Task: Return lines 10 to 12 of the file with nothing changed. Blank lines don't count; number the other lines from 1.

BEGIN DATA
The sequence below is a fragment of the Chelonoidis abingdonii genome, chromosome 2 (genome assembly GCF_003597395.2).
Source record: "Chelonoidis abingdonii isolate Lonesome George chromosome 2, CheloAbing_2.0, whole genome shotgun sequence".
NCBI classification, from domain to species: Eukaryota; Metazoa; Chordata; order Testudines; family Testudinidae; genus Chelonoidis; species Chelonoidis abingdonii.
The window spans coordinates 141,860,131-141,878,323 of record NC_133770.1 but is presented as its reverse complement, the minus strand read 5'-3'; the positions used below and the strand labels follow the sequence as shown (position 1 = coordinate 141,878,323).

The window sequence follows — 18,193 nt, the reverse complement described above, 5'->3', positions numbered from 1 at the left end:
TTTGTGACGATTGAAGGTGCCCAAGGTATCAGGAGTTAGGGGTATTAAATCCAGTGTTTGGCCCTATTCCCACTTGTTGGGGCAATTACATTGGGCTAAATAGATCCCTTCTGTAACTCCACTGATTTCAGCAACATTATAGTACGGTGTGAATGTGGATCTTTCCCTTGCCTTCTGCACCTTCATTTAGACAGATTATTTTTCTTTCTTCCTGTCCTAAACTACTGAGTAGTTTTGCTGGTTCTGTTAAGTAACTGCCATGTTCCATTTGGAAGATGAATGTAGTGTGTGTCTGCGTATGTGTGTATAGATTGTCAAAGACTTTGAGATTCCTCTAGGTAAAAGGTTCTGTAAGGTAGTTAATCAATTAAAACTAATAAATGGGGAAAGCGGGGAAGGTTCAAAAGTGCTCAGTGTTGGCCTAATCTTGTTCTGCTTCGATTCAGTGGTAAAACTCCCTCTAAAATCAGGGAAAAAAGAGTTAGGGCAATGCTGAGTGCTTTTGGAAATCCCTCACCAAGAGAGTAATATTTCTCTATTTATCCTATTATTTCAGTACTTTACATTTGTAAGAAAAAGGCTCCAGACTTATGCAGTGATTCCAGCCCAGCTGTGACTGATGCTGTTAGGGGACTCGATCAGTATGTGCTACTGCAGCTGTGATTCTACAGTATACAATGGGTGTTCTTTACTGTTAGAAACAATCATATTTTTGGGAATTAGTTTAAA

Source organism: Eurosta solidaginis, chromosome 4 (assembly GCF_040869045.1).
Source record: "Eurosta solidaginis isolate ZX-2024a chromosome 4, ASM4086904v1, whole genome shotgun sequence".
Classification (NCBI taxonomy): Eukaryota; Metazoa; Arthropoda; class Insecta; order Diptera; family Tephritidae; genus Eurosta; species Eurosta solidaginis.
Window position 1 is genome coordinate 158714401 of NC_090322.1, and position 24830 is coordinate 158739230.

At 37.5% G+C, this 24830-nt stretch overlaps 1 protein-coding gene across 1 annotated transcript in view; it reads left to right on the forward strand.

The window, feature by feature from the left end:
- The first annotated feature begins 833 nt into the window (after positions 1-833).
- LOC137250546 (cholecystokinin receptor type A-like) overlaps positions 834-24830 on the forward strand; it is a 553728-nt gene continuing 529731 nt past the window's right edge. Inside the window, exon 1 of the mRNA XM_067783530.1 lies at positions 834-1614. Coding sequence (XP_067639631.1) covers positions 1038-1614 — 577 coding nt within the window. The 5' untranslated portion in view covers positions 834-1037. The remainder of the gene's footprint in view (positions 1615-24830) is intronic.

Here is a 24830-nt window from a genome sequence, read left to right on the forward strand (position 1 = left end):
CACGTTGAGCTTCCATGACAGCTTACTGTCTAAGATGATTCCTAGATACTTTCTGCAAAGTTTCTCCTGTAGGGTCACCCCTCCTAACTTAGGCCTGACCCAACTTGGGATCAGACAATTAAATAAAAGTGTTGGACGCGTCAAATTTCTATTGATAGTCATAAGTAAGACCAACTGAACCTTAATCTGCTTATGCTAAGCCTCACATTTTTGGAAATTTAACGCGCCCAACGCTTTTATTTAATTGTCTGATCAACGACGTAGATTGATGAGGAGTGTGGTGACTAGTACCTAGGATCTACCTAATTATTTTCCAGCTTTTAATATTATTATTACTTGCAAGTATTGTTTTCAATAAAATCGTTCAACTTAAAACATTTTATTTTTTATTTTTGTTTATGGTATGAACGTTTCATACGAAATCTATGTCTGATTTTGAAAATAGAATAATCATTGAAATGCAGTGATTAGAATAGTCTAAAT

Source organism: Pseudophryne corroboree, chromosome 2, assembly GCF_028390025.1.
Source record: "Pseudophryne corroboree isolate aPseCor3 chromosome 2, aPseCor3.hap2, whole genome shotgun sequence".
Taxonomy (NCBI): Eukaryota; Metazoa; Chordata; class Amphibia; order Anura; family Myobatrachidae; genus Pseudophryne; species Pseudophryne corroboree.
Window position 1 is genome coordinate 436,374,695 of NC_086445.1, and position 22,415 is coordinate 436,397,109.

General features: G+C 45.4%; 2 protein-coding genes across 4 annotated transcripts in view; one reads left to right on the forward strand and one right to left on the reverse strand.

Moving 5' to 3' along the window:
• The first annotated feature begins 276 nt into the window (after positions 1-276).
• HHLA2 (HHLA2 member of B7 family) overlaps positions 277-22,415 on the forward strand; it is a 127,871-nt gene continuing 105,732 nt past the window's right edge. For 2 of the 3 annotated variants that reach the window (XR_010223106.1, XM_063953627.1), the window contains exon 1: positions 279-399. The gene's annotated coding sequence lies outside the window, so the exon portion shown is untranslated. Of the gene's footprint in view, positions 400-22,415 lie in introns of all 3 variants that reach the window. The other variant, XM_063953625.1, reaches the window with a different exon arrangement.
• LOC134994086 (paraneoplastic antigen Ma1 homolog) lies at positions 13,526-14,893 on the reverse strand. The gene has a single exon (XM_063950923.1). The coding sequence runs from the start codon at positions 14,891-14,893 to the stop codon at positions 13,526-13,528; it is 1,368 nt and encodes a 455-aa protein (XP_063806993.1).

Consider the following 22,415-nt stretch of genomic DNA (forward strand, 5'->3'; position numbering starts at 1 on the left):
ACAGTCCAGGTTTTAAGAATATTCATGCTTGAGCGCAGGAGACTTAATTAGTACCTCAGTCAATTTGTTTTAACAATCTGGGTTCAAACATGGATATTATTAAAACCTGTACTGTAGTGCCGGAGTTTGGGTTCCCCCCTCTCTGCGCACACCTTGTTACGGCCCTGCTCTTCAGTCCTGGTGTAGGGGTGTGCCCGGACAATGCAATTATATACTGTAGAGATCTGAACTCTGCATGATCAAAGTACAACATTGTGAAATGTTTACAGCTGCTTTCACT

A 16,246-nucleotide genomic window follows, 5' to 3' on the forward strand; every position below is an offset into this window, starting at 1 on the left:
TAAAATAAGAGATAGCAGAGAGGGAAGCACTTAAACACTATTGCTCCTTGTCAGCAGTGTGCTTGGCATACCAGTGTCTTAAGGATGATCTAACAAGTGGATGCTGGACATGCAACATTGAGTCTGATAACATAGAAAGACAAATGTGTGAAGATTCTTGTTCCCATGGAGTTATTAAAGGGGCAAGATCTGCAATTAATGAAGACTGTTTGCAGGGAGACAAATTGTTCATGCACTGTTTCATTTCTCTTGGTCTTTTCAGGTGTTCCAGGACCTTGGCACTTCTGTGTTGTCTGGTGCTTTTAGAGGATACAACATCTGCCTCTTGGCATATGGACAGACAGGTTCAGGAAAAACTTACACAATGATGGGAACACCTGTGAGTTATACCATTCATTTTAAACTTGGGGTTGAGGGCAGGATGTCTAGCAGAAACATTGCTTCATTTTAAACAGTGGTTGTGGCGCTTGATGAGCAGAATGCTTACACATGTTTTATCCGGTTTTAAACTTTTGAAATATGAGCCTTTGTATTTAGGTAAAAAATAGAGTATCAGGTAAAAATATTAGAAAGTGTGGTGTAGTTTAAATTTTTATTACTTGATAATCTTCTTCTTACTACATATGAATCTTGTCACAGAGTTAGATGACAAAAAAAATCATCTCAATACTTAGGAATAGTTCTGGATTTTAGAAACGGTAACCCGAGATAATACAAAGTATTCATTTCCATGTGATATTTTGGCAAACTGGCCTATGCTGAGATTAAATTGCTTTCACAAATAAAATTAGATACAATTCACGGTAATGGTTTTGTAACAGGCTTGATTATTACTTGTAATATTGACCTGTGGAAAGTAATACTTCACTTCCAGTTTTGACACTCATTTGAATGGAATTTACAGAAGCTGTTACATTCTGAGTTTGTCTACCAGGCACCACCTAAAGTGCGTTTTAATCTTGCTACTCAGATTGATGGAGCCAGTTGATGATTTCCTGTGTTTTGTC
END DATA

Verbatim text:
Window position 1 is genome coordinate 158714401 of NC_090322.1, and position 24830 is coordinate 158739230.

At 37.5% G+C, this 24830-nt stretch overlaps 1 protein-coding gene across 1 annotated transcript in view; it reads left to right on the forward strand.

The window, feature by feature from the left end: